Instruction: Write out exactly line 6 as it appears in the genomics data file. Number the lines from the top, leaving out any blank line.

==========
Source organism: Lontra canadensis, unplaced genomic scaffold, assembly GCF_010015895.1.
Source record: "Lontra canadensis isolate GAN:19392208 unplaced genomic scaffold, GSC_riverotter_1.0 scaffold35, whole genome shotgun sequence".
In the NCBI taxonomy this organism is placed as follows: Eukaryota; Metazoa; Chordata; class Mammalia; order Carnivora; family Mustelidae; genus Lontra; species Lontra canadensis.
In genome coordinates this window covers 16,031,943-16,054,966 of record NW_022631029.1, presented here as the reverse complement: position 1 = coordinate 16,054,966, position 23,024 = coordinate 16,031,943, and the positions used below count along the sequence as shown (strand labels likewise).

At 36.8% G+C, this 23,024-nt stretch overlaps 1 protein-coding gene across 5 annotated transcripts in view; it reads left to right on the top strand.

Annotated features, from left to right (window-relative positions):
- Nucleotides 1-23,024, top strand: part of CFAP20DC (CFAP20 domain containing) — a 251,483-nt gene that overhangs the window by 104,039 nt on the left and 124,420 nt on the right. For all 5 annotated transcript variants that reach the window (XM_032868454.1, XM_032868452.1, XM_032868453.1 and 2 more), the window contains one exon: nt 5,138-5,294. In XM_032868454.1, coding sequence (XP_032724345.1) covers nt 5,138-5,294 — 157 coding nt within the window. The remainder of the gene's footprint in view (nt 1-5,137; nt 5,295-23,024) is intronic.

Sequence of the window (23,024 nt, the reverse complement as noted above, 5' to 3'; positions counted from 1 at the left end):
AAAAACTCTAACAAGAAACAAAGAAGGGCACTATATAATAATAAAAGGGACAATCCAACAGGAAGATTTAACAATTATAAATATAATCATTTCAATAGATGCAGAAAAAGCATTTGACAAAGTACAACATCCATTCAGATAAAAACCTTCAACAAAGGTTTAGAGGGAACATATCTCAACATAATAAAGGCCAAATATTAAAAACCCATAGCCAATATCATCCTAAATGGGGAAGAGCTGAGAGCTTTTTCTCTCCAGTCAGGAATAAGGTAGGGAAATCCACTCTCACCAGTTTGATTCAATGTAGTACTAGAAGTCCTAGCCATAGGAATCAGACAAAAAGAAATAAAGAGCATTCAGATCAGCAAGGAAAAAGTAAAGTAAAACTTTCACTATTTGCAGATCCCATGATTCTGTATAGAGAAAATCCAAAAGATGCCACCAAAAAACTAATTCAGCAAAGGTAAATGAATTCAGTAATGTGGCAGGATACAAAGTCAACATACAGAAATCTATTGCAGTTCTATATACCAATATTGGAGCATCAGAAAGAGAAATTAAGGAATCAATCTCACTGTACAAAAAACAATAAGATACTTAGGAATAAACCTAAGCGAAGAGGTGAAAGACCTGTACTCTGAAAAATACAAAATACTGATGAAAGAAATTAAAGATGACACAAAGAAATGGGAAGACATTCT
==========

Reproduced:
Annotated features, from left to right (window-relative positions):